What, after all, is the most fundamental human need (after survival needs such as oxygen and shelter, that is)? Some people would say love, others companionship. Perhaps you have your own candidate. That is fine. I claim that the most fundamental human need is the need to understand cause and effect, in other words to make sense of the patterns that we call our environment. If we exist in a chronic state of bafflement and confusion—far outside our zoc, that is—we will do almost anything to restore some sense of control. We will join a gang if that provides an intelligible environment. We will cut class, ditch homework, sleep during class, exhibit boredom (thus restoring a sense of being superior), act out, engage in unsafe behaviors, spend absurd numbers of hours on Facebook or playing World of Warcraft, and do whatever our friends think is cool, because we understand our friends, and above all, we want to work with people and things that we understand.
We have to feel competent. We can tolerate being ignored (up to a point), we can tolerate doing chores and homework, we can tolerate boredom, and we can even tolerate getting up to go to school. What we cannot tolerate is engaging in a classroom setting where we do not feel competent. It is much more comforting to wait it out, to underperform, to pass to the next class, and ultimately to graduate without ever having acquired much of an education.
Clearly, the 13,000 or so hours that each child spends in K-12 schooling could be better utilized if more of it involved real engagement, real education. How to do this? The federal government is offering up billions of dollars in stimulus money to help school districts (states, actually) to figure this out. They are looking for quick fixes, scalable solutions, and solutions that respect the teachers’ unions, the bus drivers, the coaches, the schools’ contractors, and the bloated administrative staffs. They are looking, above all, for bottom-line solutions and solutions that are easily measurable.
Well, as we used to say when I worked in the Pentagon, if you want it bad, you’ll get it bad. What I propose is not a quick fix, it is only moderately scalable (since it requires teachers to have actual relationships with students, thus limiting the span of influence for any one teacher), and it will not respect any of the constituencies that schools care about except for the students themselves. It is not a bottom-line solution, and it is not easily measurable. Obviously, then, I am not expecting any stimulus cash for the zoc organization concept.
Geometry is where I intend to start, since geometry lends itself well to the idea of modules that become building blocks for higher-order skills later on in the course. For example, knowing the midpoint formula, the point-slope formula, and techniques for solving simultaneous linear systems should theoretically allow the student to find the coordinates of the centroid of any triangle. In practice, this is difficult, because although most students can learn the three required skills in isolation, it is a rare ninth-grader who can see how to combine them, and not many can execute the steps reliably even if they are told how to combine them. Their zocs, in other words, do not include the three skills, and the zocs certainly do not include the metacognition of seeing how to find a useful application for skills that were not all introduced in the same textbook chapter.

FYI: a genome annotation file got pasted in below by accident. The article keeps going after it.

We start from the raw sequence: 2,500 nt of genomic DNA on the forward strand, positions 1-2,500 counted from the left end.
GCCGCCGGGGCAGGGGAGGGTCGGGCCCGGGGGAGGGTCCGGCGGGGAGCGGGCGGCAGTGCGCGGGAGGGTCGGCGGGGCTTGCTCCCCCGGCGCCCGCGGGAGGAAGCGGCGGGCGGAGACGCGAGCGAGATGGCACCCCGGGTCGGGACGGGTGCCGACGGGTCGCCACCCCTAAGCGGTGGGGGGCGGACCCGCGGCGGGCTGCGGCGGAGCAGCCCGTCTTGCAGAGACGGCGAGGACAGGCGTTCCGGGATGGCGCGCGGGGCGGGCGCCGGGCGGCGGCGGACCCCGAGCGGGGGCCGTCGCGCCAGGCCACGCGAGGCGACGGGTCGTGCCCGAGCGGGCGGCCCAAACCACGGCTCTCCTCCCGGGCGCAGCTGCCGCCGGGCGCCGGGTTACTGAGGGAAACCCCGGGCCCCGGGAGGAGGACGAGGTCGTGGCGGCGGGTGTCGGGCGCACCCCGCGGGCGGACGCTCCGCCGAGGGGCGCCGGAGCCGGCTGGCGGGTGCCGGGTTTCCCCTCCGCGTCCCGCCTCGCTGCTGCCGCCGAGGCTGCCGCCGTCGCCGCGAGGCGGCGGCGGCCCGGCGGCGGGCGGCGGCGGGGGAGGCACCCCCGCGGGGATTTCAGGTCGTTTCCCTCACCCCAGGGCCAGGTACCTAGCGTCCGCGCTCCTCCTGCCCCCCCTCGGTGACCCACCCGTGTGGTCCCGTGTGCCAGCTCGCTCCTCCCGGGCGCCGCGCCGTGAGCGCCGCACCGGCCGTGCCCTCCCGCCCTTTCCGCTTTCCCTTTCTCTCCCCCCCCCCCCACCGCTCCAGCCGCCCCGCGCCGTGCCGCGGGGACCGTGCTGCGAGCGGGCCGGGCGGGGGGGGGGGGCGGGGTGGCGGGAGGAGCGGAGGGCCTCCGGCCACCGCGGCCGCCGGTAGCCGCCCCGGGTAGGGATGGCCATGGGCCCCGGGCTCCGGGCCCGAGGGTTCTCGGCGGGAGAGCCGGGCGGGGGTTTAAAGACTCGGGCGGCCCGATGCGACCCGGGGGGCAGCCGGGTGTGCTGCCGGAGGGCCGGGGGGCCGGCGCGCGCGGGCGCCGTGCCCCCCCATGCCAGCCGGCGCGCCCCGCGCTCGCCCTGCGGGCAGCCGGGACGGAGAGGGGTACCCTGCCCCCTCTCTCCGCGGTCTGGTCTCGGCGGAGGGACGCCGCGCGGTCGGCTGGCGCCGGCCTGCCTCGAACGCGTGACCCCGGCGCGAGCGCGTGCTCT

I will begin, therefore, by cataloguing the zocs (somewhere between 80 and 100, I estimate) that characterize the standard geometry curriculum at our school. Instead of taking a “backward chaining” approach of scheduling mastery testing for each zoc, I intend to tell the students that I have made a list of zocs (which I will not normally share with them), and I will work with each of them to try to help them through as many of the zocs as time and their level of interest will permit. Here is the key, though: We will spend most of our time embracing the existing zocs, defending them against erosion, cross-training other students, and feeling competent. Anything that ceases to be a zoc will be revived and renewed. A certificate could be issued for each zoc, and a significant component of each student’s course grade will be based on the quality of his zocs and the relative growth that has occurred over the year. Students, especially the less skilled ones, should focus on quality rather than quantity.
Note that ZOCS is not a synonym for mastery learning. One of the things that students need to experience is the skill of clawing forward while still having an imperfect grasp of the fundamentals, knowing (and trusting) that their teacher will help to backstop them so that they can do a better job on the second or third try.
The holy grail of the zoc world, the zoc of all zocs, so to speak, would be a comfort zone including the learning process itself. Students who have this zoc are self-igniting and unstoppable. We are currently happy to have one or two such students in each section, but surely this represents a huge waste of time and talent. When most of my students have the “learning process” zoc, I will know that I have succeeded as a teacher!